Regarding what process is a daemon, https://unix.stackexchange.com/a/175396/674 says

The big problem here comes when your system runs a graphical environment. Since GUI programs (i.e. Chromium) are not attached to a terminal, they also appear in the output.

... Basically, we would like to display all programs without a controlling terminal, but not GUI programs. Luckily for us, there is a program to list GUI processes : xlsclients

Can a X client without a controlling terminal be a daemon?

Can a process running a GUI program without a controlling terminal be a daemon?

The link seems to say no to both questions. What aspect of a daemon makes a X client (or a process running a GUI program) without a controlling terminal not a daemon? That boils down to what the definition of a daemon is.

Note that:

  • Are X clients and GUI programs the same concept? The link seems to say yes. But note that a X client doesn't necessarily have a window, while the name seems to me that a GUI program process must have at least one window. In particular, can a X client without any window run as a daemon?

  • Any process (X client, GUI program, and any others) can be in a process session with or without a controlling terminal (e.g. when starting an X client or GUI program from a shell with a controlling terminal, and when starting it from the menu of desktop environment). A daemon's process session can't have a controlling terminal, so I am considering the case without a controlling terminal.


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    What's the point? What do you want to achieve? It's a bad idea to start from solutions instead of questions. – Ho1 Dec 27 '18 at 22:10
  • I am not sure your comment makes any sense... – Tim Dec 27 '18 at 22:14
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    Also, define “daemon”. – Stephen Kitt Dec 27 '18 at 22:17
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    Tell you what, if you’re going to pretend (and miss the point entirely), I’ll join you — I’ll just pretend to answer (which will save me an awful lot of time). – Stephen Kitt Dec 27 '18 at 23:11
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    You are trying to create hard strict definitions where none exist. The lines are blurred and something may be considered a daemon if started one way, but a foreground process if started another. The lines get especially blurred when considering X clients (e.g. xbuffy may be a daemon if started from fvwmrc, but isn't if started from a terminal; the running process may not even be on the same machine as the display!). – Stephen Harris Dec 28 '18 at 0:23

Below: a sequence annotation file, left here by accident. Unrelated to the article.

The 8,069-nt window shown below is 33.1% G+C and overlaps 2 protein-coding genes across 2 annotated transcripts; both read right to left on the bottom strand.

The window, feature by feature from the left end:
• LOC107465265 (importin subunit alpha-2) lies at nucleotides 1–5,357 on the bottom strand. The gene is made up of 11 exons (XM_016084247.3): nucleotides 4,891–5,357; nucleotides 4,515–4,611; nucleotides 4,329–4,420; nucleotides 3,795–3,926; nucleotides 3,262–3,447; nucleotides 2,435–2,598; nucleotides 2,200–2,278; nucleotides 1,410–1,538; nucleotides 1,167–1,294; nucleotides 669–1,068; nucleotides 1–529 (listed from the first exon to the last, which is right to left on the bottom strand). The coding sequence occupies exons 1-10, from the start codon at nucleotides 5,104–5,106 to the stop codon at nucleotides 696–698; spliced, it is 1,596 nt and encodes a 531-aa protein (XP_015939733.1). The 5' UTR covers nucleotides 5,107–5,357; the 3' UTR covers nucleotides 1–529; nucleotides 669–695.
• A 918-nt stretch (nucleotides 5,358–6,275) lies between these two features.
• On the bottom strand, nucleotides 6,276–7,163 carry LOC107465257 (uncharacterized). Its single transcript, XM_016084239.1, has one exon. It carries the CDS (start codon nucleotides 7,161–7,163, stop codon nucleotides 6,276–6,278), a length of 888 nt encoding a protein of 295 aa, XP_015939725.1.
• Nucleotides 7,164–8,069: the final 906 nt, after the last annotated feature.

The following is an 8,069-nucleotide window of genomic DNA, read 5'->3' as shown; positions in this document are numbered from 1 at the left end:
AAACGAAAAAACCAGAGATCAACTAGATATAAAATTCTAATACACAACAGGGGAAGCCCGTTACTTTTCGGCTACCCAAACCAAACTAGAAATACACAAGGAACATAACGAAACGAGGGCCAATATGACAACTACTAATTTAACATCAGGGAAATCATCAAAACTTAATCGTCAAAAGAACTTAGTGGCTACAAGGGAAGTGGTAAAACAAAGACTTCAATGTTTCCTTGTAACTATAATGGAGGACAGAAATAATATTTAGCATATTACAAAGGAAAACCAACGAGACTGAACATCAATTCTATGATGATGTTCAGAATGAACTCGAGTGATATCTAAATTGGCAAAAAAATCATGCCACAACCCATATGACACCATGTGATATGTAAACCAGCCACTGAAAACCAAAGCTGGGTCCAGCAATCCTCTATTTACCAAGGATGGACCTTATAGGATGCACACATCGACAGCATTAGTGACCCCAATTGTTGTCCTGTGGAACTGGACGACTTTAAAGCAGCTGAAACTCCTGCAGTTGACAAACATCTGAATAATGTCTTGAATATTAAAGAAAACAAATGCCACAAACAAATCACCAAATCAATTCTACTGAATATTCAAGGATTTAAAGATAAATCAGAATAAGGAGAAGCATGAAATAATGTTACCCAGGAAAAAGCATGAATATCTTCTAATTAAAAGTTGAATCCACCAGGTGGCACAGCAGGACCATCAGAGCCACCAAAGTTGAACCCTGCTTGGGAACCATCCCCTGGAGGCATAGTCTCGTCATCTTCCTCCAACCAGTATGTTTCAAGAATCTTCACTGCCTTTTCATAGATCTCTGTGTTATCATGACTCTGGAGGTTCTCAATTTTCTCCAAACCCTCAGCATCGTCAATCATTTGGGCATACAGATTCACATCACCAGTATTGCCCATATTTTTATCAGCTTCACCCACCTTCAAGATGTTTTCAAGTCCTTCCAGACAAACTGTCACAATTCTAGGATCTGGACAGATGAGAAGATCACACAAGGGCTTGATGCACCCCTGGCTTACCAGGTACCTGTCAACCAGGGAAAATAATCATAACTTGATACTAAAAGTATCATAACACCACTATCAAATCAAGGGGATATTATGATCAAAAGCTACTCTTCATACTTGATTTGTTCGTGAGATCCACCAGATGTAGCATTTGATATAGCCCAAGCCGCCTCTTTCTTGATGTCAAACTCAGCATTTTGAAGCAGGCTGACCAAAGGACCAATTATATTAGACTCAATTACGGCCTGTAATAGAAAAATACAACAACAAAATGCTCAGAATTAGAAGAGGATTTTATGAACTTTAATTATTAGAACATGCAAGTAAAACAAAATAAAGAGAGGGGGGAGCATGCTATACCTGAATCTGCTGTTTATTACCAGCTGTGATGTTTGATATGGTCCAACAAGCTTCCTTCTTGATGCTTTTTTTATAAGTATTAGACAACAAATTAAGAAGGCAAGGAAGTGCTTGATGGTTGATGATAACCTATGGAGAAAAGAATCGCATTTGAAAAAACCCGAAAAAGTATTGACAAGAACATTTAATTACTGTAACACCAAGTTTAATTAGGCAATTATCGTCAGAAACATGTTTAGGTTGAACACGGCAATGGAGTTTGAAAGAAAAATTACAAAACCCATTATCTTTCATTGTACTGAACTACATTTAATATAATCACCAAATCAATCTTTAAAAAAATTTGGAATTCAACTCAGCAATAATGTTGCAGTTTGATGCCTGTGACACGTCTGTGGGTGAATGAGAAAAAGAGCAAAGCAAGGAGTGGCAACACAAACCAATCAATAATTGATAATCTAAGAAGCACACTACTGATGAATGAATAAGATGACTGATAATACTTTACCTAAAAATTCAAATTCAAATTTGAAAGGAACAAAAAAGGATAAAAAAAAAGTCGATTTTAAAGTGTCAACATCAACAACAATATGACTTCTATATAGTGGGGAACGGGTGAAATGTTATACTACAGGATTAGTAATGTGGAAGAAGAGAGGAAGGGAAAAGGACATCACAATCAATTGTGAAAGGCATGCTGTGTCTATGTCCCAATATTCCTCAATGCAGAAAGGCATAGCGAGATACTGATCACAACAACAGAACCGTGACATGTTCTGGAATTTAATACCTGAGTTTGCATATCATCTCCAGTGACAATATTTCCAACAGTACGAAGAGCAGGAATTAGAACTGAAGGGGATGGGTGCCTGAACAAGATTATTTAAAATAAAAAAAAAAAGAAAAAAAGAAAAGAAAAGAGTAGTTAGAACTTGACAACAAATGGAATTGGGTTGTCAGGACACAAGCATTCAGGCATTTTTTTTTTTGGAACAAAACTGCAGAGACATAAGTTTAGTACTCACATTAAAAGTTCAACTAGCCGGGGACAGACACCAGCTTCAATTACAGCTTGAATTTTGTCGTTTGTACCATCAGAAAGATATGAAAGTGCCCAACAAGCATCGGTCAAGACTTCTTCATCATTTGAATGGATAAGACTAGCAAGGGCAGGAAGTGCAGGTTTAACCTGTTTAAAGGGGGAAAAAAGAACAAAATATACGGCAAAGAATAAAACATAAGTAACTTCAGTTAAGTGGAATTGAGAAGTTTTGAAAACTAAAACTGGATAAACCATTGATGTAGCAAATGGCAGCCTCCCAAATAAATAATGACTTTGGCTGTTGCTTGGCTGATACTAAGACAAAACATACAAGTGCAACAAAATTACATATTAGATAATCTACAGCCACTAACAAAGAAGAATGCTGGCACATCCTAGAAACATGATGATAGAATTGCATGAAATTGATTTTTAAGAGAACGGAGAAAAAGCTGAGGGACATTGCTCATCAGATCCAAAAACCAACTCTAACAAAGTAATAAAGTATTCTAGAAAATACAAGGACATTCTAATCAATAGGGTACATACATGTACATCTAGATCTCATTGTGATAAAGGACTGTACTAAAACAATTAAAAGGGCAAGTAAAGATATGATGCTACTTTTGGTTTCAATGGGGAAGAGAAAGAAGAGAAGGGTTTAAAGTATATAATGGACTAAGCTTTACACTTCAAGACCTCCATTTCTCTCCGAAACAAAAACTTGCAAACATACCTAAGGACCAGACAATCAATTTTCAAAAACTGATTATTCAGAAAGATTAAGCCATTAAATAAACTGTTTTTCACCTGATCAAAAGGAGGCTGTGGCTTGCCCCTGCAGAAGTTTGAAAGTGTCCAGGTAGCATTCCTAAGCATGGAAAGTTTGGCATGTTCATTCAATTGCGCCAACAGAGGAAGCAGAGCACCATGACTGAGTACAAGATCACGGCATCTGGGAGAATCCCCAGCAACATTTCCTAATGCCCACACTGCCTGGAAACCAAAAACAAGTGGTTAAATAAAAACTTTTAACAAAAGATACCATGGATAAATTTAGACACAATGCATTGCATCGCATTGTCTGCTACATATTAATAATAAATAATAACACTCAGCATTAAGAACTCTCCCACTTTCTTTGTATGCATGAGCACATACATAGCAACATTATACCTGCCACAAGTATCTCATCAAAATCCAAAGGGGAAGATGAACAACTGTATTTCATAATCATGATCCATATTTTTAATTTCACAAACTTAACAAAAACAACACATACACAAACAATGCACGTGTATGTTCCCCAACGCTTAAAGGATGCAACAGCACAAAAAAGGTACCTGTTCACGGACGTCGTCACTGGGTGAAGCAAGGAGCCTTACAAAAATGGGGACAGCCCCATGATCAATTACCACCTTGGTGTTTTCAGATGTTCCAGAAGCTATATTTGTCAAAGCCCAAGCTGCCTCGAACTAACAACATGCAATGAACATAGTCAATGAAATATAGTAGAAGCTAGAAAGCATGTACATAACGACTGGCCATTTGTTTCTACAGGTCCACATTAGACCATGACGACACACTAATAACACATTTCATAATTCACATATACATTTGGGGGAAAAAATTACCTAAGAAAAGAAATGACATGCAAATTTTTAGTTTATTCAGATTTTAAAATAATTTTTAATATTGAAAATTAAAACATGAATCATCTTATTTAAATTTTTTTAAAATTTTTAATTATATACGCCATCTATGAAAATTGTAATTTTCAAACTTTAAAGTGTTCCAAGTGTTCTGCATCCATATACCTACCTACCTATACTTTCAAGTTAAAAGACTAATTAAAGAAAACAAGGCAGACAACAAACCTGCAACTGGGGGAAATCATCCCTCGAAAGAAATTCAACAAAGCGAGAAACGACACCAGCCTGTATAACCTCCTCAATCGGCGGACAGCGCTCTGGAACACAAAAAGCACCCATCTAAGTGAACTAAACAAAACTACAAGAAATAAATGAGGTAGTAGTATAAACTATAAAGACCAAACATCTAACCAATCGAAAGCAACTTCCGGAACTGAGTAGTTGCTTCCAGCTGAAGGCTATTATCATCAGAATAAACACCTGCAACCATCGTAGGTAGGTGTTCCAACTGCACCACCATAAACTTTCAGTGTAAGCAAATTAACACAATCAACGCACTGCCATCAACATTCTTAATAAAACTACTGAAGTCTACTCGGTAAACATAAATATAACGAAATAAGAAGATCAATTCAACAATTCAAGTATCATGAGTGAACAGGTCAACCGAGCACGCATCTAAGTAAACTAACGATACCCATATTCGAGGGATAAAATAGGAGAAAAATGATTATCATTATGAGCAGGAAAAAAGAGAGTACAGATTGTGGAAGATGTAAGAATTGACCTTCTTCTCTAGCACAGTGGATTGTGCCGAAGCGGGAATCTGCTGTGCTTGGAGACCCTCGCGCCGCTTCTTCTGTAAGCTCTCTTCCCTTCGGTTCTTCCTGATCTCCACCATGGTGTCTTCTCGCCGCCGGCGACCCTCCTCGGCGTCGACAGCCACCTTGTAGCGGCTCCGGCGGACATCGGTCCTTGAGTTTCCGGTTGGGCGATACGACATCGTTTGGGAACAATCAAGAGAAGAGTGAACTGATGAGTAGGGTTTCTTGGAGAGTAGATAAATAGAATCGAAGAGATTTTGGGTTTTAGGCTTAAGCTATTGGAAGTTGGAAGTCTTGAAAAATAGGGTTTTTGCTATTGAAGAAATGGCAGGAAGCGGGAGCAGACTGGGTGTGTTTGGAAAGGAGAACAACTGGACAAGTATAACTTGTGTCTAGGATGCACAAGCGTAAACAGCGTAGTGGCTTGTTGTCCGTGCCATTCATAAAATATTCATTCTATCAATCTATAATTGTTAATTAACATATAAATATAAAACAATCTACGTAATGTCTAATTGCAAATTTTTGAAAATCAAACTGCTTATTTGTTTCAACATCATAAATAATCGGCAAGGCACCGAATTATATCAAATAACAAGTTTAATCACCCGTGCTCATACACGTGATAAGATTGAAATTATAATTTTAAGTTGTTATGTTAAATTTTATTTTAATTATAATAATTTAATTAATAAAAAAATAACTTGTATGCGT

I would say this is mostly a matter of definition. The canonical (no-controlling-terminal) definition predates X (or W for that matter) – by a couple of years at least – as far as I can tell. So the definitions do not necessarily have to be compatible with the extended environment.

If your definition of a daemon is "doesn't have a controlling terminal", then that's what it is, regardless of whether it is an X client or not – and regardless of whether it has an active visible window (think an audio volume manager listening for hotkeys).

If you decide to go with a broader definition (e.g. from the summary of the Wikipedia entry):

a computer program that runs as a background process, rather than being under the direct control of an interactive user,

then it depends on what such a program actually does - a system monitor (like Conky) would be a good candidate for a daemon with a read-only GUI. From my point of view, having a controlling terminal doesn't necessarily interfere with such a broad definition (although I don't think it would be a Good IdeaTM).

As a side note, even a desktop environment may end up having a controlling terminal (or an X session) - last time I checked startx was still available, so you can perfectly well log into a system, start a X11 DE from shell and at least parts of it may have a controlling terminal (the one that the session was started from), depending on the actual implementation.

  • And with X, the client process talking to the server may even be on a different machine, which complicates things even more (DISPLAY=remotemachine:0 xsnow ... assuming permissions have been granted!). – Stephen Harris Dec 27 '18 at 23:50
  • @peterph Thanks. Note that some X clients don't have any window. That's why I was asking if X clients and GUI programs are the same concept and if a GUI program must have at least one window. Can a X client without any window run as a daemon? – Tim Dec 28 '18 at 0:29
  • By "From my point of view, having a controlling terminal doesn't necessarily interfere with such a broad definition", do you mean " From my point of view, having a window doesn't necessarily interfere with such a broad definition" instead? – Tim Dec 30 '18 at 4:15
  • No, I meant is as written. That an application has an open controlling terminal doesn't necessarily mean it is using it as a mean of communication with the user (although it is possible). If the program is not really taking any inputs from the terminal, the only thing the terminal is good for (apart from displaying possible output) is transferring signals, most likely SIGINT (alias Ctrl-C) or SIGHUP (closing the terminal) - but these signals may as well be sent in a different way (with kill()), so functionally-wise there's not much of a difference. – peterph Jan 7 at 10:38

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